Whenever New Horizons is downlinking data to Earth, it literally has to pivot to face us, meaning it can’t take new photos. And right now, we want our spacecraft to be gathering as much intel as possible on Pluto and its five (known!) moons.
The Solar System’s Worst Dialup Connection
After the next few hours of round-the-clock data collection, New Horizons will be able to focus more of its time on sending its tantalising new images and numbers home. And NASA is very eager for that process to get started, because the rate at which data can be transmitted to the Earth is agonisingly slow.
Screenshot from Deep Space Network’s Goldstone receiver, one of three ground-based antennae receiving data from New Horizons.
A series of three high-sensitivity ground-based receivers — collectively known as NASA’s Deep Space Network — are currently downlinking New Horizons’ data at a plodding 2,000 bits per second. To understand just how much distance matters, we can compare this rate with the 38 kilobits per second (slightly slower than the transmission speed for modern computer modems) at which we were downlinking data during New Horizons’ Jupiter flyby in January of 2007 (Jupiter was, at the time, a mere 500 million miles away from us). Practically, what this pre-dialup rate means is that it can take hours and hours for us to receive a single image or a small package of information.
But again, once the critical data collection phase is over, the New Horizons team is hopeful that we’ll be able to downlink somewhat faster. The craft is currently configured in what NASA calls ‘three-axis pointing mode’ (aka, Pluto observing mode), but it’ll transition over to ‘spin-stabilized mode’ after the encounter is over.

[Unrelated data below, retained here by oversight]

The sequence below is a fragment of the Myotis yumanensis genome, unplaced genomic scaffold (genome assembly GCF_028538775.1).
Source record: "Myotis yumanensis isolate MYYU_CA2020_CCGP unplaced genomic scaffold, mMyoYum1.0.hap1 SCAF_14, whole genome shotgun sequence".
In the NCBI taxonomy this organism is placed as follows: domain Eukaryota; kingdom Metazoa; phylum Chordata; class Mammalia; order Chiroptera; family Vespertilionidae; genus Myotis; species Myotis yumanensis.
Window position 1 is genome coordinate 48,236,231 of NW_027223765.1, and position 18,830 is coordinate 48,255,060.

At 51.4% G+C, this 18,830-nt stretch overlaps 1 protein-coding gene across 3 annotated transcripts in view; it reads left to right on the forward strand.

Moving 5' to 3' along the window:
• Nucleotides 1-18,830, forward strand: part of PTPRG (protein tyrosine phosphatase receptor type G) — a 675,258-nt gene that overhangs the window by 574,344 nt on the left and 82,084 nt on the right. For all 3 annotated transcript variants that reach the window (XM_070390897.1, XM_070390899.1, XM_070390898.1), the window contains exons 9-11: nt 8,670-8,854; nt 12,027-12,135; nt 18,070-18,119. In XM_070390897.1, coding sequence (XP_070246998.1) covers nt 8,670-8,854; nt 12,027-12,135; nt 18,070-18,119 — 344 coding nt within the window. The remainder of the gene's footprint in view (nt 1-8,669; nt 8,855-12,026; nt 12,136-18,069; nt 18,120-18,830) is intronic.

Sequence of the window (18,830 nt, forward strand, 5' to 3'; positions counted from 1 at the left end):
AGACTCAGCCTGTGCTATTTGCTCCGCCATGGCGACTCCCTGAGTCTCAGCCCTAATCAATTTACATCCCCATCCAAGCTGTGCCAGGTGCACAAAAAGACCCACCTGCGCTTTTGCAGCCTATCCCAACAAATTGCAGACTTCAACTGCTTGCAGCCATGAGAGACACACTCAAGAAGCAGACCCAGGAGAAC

In spin mode, New Horizons will be pointing itself arrow-straight at the Earth, spinning along its axis for increased stability. As a result, NASA reckons we’ll be able to boost downlink speeds to something in the neighborhood of 4,000 bits per second over the next few days. That’ll help New Horizons send us back a sampling of the key scientific data its collecting right now.
4,000 bits per second may be double our current downlink speed, but downloading planetary science data over 3 billion miles is still quite a bit slower than loading your email on a 56K connection. Hence the reason it’s going to take us an estimated 16 months to send home all the data we collect in the next several days.
It’s worth keeping in mind that if anything DOES go wrong, if there’s a hardware malfunction on the spacecraft, or an issue with the downlink, we’ve got ten full years of Plutonium power to keep sending and resending our data. We can keep trying to phone home even as New Horizons presses forward toward the Kuiper Belt for the (planned) second phase of its mission, where NASA hopes to explore new icy, planetary bodies between 2017 and 2019.